Yes, it is pretty normal for investors to not want to sign an NDA when hearing your startup pitch. The reason is that they don’t want to lock themselves into keeping an idea that they have yet to hear a secret. The typical investor hears tons of pitches and it just wouldn’t make any practical sense for them to sign an NDA for each and every pitch that they hear. Also, an investor isn’t likely to steal your idea from you; if the investor likes the idea, he will invest in it. So, you shouldn’t really be worried about a potential investor signing an NDA.
On the other hand, you should still have basically anyone else that comes in contact with your company sign an NDA. People like employees, contractors, suppliers, etc. In short, these people will be more directly involved in working with the information you are trying to protect and they are also more likely to expose your protected information to other parties.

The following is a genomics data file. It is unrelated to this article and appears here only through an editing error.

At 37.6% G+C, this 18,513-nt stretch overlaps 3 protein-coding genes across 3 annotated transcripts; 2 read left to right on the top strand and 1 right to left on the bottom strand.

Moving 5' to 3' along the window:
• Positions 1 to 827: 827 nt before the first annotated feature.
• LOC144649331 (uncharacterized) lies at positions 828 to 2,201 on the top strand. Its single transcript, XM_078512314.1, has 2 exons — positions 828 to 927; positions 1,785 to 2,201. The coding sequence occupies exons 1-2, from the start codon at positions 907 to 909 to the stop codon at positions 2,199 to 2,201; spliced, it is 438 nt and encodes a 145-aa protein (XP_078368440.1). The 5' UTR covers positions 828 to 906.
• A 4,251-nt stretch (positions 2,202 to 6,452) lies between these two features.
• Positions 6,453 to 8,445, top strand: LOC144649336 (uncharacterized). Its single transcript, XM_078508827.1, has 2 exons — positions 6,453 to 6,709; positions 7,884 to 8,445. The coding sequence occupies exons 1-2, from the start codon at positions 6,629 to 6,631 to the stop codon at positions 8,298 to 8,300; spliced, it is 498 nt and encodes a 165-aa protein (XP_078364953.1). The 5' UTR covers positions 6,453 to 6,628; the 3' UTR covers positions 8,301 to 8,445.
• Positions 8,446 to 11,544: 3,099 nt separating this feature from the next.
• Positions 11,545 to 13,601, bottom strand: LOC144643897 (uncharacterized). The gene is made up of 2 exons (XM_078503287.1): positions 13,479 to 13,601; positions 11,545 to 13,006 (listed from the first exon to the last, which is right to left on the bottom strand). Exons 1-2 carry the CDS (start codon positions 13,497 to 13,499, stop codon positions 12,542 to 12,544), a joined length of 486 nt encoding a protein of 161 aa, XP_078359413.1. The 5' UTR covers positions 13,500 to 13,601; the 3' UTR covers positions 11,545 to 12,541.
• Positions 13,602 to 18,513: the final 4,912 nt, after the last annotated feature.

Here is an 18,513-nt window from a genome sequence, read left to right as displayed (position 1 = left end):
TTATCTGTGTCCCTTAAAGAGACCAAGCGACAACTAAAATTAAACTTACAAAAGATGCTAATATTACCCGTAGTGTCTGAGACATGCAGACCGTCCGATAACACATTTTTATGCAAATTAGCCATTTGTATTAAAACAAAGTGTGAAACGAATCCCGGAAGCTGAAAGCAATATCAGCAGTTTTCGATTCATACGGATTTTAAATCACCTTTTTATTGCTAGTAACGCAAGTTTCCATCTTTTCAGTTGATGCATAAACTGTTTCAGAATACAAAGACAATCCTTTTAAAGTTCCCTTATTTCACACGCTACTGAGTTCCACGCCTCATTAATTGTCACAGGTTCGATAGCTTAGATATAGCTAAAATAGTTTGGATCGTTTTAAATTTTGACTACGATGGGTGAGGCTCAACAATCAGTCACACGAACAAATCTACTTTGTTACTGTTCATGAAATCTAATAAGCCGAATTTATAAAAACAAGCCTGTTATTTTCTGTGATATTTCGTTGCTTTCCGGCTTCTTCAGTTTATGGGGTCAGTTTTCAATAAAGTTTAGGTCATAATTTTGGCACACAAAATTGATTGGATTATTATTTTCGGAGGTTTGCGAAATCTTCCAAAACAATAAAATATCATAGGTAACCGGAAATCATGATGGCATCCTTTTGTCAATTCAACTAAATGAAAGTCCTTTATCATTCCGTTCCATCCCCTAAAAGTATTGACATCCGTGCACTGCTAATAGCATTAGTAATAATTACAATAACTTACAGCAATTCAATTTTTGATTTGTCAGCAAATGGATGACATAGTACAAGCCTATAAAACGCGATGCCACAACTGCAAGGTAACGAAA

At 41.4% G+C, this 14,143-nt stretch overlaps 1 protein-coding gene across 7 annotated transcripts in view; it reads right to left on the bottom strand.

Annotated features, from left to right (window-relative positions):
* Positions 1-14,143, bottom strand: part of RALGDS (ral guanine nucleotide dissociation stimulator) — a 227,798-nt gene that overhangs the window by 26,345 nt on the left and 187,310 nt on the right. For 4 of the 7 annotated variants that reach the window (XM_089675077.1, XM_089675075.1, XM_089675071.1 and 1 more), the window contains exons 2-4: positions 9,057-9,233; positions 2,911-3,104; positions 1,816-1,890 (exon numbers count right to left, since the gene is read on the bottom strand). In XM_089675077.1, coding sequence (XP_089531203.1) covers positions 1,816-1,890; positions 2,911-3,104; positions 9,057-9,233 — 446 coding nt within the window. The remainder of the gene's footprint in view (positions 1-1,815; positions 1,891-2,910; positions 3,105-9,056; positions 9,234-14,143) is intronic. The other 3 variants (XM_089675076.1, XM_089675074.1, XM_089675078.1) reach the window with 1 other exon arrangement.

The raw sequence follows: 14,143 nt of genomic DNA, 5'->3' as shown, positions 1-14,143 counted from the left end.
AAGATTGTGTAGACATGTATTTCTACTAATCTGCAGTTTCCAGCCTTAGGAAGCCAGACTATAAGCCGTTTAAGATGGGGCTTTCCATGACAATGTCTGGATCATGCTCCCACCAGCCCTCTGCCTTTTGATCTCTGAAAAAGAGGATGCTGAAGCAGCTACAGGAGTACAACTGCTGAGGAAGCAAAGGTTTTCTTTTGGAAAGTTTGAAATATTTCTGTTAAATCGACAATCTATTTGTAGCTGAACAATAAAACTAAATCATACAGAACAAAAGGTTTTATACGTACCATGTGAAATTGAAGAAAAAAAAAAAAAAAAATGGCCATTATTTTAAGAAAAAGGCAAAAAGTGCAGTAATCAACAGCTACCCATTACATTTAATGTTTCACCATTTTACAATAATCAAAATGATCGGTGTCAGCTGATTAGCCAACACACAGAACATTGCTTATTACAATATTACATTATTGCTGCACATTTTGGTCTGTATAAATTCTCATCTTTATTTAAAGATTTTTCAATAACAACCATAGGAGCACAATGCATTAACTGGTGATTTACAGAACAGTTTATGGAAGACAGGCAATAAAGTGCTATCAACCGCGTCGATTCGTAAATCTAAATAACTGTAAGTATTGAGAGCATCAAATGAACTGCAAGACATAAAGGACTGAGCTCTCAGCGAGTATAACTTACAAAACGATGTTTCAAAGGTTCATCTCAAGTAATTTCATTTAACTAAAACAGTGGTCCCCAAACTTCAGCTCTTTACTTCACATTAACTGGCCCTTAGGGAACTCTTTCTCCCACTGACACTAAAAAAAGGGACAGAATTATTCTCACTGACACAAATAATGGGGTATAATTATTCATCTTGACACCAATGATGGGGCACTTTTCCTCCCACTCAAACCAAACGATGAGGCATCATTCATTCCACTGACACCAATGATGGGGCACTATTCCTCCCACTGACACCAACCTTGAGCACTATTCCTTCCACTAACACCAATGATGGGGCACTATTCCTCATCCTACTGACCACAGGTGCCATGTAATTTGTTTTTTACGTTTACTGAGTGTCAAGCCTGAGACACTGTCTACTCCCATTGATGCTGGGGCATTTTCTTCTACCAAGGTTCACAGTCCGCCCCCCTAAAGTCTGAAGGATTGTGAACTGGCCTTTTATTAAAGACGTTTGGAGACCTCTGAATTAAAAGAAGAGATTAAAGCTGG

You will want your NDA to provide for what type of information is protected and for how long the protection will last. It should also provide for how the information will be used and under what circumstances a limited disclosure is permitted, if at all. Really, you can craft the specifics of your NDA however you like. But, keep in mind that if your NDA is too one-sided or tries to claim too much information as protected, it may be hard to get someone to sign it.
During the startup stage, I would suggest hiring an attorney to help you with crafting your NDAs. It is important to protect everything that you can and an experienced attorney will be able to help you craft your NDAs based on your company’s specific needs. If you have questions and want to consult with an attorney who has experience crafting NDAs, you should check outwhere we will match you with a top attorney for a free consultation.